Hospices Engage with Death Doulas to Support Patients

Doulas have long been present at one of life’s most important milestones: the birth of a baby. Now, some are trained to provide support during individuals’ final moments as End-of-Life Doulas (EOLD). As the number of EOLDs grows, hospices are increasingly coordinating their efforts with providers of these services and in some cases are training their own cadres of doulas.

An EOLD is a non-medical support provider who is trained to care for someone physically, emotionally and spiritually during the process of death. EOLDs have a specific scope of practice: For the person dying, they facilitate conversations regarding the dying process, discuss advanced care planning, hospice election, and advocate for the patient’s wishes in his or her final days.

“Patients actually have more decisions that they can make regarding their end of life than they realize,” said Suzanne O’Brien, founder of the International Doulagivers Institute. “We want to put the power and control back in the hands of the people who may feel like they just lost all control following a terminal diagnosis.”

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This process involves working through the patient’s wishes for their last days, including asking questions such as whether the patient will elect hospice, who should be at the bedside, their goals for end of life, and whether they wish to have a pet present, among other concerns.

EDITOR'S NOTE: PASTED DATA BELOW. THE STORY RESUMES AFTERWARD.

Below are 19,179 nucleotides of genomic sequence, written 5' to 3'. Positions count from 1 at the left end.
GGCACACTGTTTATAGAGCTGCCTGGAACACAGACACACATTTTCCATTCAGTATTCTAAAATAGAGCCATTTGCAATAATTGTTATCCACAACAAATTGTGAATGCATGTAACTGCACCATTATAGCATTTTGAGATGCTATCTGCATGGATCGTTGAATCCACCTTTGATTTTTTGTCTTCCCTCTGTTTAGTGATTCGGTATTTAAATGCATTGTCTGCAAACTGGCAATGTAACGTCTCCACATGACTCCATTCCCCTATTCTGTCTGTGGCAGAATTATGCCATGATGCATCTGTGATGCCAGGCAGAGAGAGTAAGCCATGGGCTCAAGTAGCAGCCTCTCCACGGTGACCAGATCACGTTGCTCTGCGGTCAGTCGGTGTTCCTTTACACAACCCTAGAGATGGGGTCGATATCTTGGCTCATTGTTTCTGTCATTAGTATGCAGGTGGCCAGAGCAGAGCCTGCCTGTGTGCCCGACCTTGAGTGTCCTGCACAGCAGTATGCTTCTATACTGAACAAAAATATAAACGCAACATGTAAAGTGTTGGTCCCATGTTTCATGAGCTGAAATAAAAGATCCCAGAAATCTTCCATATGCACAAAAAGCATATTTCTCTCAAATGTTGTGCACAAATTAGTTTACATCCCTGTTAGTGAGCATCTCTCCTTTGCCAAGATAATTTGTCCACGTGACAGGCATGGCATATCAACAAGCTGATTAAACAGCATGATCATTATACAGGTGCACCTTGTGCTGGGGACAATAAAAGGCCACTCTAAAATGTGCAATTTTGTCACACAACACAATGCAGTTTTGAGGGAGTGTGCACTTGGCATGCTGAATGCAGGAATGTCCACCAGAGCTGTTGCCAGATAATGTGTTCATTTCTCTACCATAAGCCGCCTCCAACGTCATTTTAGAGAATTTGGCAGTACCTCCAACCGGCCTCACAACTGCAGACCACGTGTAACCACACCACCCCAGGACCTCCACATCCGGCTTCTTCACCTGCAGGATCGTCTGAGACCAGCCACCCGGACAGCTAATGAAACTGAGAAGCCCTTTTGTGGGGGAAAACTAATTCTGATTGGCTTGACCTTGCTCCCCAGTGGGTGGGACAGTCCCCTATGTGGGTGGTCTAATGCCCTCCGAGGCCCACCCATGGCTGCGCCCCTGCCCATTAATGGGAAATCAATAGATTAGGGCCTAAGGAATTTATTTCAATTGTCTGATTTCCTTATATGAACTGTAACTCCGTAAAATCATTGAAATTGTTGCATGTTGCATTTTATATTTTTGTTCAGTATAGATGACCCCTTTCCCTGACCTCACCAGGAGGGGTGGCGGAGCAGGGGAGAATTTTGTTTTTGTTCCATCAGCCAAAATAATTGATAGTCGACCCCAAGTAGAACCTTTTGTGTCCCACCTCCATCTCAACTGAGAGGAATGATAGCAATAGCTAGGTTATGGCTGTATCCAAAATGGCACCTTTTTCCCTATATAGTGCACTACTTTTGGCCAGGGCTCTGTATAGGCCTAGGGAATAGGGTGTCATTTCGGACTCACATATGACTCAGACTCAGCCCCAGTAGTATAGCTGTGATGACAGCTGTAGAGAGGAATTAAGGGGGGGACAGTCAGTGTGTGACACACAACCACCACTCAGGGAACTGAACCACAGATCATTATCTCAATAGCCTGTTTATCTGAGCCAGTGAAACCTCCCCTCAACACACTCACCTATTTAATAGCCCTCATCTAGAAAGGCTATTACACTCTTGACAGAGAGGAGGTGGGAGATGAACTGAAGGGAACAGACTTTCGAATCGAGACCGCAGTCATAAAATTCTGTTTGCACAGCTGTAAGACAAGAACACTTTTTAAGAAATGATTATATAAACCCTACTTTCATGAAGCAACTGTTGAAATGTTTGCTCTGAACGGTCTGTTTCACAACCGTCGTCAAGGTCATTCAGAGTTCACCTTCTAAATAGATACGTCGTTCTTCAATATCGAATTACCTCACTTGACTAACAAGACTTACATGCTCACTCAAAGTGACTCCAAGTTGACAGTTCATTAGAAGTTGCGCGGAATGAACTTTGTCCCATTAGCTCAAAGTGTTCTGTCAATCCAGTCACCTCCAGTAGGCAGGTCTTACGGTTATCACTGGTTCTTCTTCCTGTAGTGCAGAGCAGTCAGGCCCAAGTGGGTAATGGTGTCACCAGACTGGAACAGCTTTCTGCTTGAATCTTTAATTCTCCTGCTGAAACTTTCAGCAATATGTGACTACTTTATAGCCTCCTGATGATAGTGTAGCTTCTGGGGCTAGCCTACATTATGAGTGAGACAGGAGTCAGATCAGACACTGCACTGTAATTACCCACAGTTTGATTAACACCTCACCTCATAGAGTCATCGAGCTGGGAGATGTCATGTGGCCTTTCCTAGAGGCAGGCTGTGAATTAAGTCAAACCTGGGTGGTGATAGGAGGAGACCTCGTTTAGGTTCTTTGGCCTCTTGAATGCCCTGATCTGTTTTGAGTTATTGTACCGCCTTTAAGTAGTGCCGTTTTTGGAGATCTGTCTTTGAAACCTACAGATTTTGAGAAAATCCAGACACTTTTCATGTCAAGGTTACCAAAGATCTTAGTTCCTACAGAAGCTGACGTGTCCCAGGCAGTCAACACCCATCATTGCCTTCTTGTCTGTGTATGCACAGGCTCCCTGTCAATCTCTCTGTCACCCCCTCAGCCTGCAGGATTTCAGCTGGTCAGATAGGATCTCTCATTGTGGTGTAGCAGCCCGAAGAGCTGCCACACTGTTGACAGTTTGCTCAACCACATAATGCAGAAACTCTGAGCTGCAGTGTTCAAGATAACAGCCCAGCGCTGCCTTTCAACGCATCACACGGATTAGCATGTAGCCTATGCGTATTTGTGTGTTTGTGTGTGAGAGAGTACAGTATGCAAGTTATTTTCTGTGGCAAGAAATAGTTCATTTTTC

“The emotional component can cause the most pain at the end of life,” O’Brien stated. “Doulas are trained to walk patients through these questions and often end with a life review to address questions like, are there any regrets, are there any relationships they want to repair, and then they can help the patient move toward those goals.”

In 2017, New York’s Hudson Valley Hospice began working with the International End-of-Life Doula Association to train their interested volunteers to become doulas. This came from a perceived need to expand on their offerings to patients and provide an approach to not only educate families but to alleviate the fears and anxieties that come along with dying.

Through the 18-hour training, volunteers are trained in the signs of imminent death, how to teach families to make decisions about the end of life such as, vigil planning, legacy projects, and bereavement work. “We teach volunteers who want to become doulas guided visualization techniques to help alleviate patient anxiety and bring them peace,” said Terri St. John, assistant director of Volunteer Services.

“We want our doulas to be involved as soon as possible in the process to build trust with families and nurture the educational process,” said Michael Kaminski, Hudson Valley Hospice CEO. “Unfortunately, doulas often are brought in too late to really take advantage of the expertise and benefits they offer.”